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Update from Palmetto Counseling 7.13.18

The Brain Benefits of a Full Night’s Sleep

Special to Palmetto Counseling’s Blog * July 13, 2018 10:14 AM EDT 

This issue features an article by Ellie Porter

Creative Happy Work

Getting plenty of sleep is healthy for your body. You probably know that without thinking about it very hard. Most people feel sluggish and slow when they don’t get enough rest, whereas only a few hours more sleep can make a huge difference in their energy levels.

Sleep isn’t just healthy for your body, though. It’s also good for your brain. In fact, when you sleep, you help your brain function the way it’s supposed to work. Some people even find that any symptoms of mental illness that they experience are reduced when they sleep well.

Handle Negative Emotions Better

The amygdala is the part of the brain that helps regulate emotions, especially negative ones. Researchers used functional MRI imaging to show that that amygdala doesn’t function normally when you don’t get enough sleep. When the amygdala isn’t doing its job well, emotional responses to negative things that happen may be greater than usual. In more extreme situations, people may even feel out of control or like they are upset or angry all the time.

Improve Your Mental Health

Getting enough sleep also seems to reduce the chances that a person will experience hallucinations and paranoia. For people who have mental health challenges, this study indicates that sleeping may make a difference in their overall mental well-being. For the rest of us, this study shows that the brain clearly needs plenty of sleep and, when it doesn’t receive that, it doesn’t function as well as it could. In fact, the researchers hypothesize that not getting enough rest could make it more likely that you will eventually experience these symptoms.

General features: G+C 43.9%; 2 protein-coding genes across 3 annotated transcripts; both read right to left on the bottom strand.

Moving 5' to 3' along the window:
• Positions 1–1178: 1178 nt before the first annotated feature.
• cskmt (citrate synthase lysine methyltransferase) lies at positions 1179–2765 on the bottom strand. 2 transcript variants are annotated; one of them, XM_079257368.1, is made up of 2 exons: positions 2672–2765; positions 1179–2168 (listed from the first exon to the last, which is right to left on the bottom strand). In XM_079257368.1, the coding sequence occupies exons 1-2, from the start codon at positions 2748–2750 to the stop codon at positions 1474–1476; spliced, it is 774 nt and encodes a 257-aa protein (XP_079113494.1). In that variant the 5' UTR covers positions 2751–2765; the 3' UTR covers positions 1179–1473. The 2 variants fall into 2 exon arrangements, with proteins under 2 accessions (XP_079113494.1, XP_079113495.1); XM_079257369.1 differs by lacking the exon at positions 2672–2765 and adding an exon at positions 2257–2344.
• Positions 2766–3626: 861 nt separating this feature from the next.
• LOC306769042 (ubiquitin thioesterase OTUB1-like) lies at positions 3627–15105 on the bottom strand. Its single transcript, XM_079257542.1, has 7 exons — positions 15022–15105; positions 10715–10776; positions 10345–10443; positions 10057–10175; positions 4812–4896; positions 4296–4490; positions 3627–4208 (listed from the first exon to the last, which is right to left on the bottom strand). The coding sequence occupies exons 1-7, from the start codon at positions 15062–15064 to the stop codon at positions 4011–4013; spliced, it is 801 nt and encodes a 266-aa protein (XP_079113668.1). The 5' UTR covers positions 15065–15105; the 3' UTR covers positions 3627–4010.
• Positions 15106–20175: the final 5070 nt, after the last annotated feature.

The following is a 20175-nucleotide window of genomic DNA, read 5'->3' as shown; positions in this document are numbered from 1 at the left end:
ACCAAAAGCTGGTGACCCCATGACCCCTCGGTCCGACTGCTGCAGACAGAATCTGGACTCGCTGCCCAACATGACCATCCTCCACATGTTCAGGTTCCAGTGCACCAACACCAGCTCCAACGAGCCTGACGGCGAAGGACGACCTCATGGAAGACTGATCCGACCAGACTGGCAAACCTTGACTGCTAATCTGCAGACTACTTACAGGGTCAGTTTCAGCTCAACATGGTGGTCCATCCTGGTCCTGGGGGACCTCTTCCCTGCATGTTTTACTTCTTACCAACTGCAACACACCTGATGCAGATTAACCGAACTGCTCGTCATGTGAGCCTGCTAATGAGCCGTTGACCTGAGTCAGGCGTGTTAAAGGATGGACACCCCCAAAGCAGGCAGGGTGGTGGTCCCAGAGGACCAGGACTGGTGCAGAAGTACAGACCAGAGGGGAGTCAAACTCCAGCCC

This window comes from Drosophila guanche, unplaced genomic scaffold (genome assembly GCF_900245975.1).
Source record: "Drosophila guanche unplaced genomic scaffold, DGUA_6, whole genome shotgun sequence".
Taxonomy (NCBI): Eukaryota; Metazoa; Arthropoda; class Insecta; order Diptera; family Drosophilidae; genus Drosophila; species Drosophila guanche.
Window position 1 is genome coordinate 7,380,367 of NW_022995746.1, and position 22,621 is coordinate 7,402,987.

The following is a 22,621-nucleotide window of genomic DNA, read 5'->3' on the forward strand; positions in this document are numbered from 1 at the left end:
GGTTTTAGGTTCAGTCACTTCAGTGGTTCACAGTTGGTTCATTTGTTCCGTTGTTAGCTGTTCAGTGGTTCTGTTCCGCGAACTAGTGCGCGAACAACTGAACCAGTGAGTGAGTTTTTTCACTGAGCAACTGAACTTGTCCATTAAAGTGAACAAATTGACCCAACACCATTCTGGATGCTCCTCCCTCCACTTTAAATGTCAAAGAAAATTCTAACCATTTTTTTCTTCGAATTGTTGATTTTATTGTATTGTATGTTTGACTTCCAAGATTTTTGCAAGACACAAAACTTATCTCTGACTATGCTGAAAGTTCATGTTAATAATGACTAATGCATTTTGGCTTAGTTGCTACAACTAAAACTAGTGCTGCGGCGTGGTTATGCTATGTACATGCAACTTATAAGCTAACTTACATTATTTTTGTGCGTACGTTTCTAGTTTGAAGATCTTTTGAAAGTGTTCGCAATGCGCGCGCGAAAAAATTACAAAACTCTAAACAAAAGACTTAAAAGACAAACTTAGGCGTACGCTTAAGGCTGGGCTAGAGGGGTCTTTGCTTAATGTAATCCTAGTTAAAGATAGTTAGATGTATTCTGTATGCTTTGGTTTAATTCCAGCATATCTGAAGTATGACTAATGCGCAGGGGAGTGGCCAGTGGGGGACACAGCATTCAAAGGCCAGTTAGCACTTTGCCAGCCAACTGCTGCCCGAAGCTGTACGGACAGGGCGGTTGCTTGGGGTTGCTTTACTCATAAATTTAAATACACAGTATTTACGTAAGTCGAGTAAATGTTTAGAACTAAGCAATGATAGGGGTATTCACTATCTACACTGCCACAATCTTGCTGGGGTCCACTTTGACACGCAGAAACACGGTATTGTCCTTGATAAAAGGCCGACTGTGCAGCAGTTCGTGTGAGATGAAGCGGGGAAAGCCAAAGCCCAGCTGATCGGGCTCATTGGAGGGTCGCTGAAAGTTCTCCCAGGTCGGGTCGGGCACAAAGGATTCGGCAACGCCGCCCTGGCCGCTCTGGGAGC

Maximize Your Sleep

If you’re not getting enough sleep, you’re likely experiencing the effects of that lack even if you don’t know it. Improve your brain function and your mental health by improving your rest. Here’s how.

Turn off the devices. Screens, like those on your tablet, laptop, and phone, as well as your TV screen, emit blue light. That light can keep your brain from producing enough melatonin at night, which is a hormone that tells your body to rest. Prep for bedtime by turning off all your devices an hour or so before you want to sleep.

Get a mattress suited to your needs. Tossing and turning is no fun, and you’re more likely to be uncomfortable at night if your mattress isn’t supporting you well. Take the time to determine what sort of bed is best for your sleeping position, temperature preferences and size. Then, invest in your sleep health.

Make it quiet. Noise can wake you, but it can also disturb your sleep even if you don’t wake up. Do what it takes to lower the number of sounds that enter your room at night. Get a fan or a white noise machine, cover your head with a pillow, wear earplugs, or close your windows for better rest.

Take care of yourself, body and brain, by getting the rest you need. You’ll likely feel better and happier, too.

Ellie Porter

Managing Editor | SleepHelp.org
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